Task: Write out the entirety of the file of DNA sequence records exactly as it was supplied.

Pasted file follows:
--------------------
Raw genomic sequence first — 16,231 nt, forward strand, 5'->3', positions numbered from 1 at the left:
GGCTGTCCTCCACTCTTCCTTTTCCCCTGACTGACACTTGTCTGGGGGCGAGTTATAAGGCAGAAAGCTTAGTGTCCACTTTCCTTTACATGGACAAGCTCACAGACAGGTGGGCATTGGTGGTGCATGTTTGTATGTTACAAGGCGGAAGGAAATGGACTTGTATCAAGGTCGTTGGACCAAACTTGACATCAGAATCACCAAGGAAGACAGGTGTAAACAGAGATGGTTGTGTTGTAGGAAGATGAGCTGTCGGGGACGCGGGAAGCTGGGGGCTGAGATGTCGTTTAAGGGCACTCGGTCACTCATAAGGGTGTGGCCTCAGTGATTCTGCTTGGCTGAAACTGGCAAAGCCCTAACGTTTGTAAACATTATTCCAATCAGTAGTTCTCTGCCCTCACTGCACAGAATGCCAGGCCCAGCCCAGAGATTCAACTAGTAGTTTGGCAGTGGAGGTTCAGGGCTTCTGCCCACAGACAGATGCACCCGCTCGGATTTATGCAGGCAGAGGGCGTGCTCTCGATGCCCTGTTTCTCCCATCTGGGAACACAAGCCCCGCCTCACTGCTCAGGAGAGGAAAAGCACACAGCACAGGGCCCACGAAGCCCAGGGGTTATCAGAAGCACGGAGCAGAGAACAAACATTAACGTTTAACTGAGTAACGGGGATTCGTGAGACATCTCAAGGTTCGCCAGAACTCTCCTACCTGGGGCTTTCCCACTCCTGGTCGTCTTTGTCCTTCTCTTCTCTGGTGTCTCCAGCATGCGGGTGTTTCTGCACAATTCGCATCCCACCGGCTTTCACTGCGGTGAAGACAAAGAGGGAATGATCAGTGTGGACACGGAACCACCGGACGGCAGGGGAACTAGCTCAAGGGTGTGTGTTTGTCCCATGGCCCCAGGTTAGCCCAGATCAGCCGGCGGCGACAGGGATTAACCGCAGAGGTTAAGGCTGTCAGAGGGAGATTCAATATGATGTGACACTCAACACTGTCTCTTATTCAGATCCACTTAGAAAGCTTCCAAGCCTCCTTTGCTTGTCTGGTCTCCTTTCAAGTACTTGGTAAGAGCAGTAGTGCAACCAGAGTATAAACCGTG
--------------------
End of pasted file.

Raw genomic sequence first — 16,231 nt, forward strand, 5'->3', positions numbered from 1 at the left:
GGCTGTCCTCCACTCTTCCTTTTCCCCTGACTGACACTTGTCTGGGGGCGAGTTATAAGGCAGAAAGCTTAGTGTCCACTTTCCTTTACATGGACAAGCTCACAGACAGGTGGGCATTGGTGGTGCATGTTTGTATGTTACAAGGCGGAAGGAAATGGACTTGTATCAAGGTCGTTGGACCAAACTTGACATCAGAATCACCAAGGAAGACAGGTGTAAACAGAGATGGTTGTGTTGTAGGAAGATGAGCTGTCGGGGACGCGGGAAGCTGGGGGCTGAGATGTCGTTTAAGGGCACTCGGTCACTCATAAGGGTGTGGCCTCAGTGATTCTGCTTGGCTGAAACTGGCAAAGCCCTAACGTTTGTAAACATTATTCCAATCAGTAGTTCTCTGCCCTCACTGCACAGAATGCCAGGCCCAGCCCAGAGATTCAACTAGTAGTTTGGCAGTGGAGGTTCAGGGCTTCTGCCCACAGACAGATGCACCCGCTCGGATTTATGCAGGCAGAGGGCGTGCTCTCGATGCCCTGTTTCTCCCATCTGGGAACACAAGCCCCGCCTCACTGCTCAGGAGAGGAAAAGCACACAGCACAGGGCCCACGAAGCCCAGGGGTTATCAGAAGCACGGAGCAGAGAACAAACATTAACGTTTAACTGAGTAACGGGGATTCGTGAGACATCTCAAGGTTCGCCAGAACTCTCCTACCTGGGGCTTTCCCACTCCTGGTCGTCTTTGTCCTTCTCTTCTCTGGTGTCTCCAGCATGCGGGTGTTTCTGCACAATTCGCATCCCACCGGCTTTCACTGCGGTGAAGACAAAGAGGGAATGATCAGTGTGGACACGGAACCACCGGACGGCAGGGGAACTAGCTCAAGGGTGTGTGTTTGTCCCATGGCCCCAGGTTAGCCCAGATCAGCCGGCGGCGACAGGGATTAACCGCAGAGGTTAAGGCTGTCAGAGGGAGATTCAATATGATGTGACACTCAACACTGTCTCTTATTCAGATCCACTTAGAAAGCTTCCAAGCCTCCTTTGCTTGTCTGGTCTCCTTTCAAGTACTTGGTAAGAGCAGTAGTGCAACCAGAGTATAAACCGTG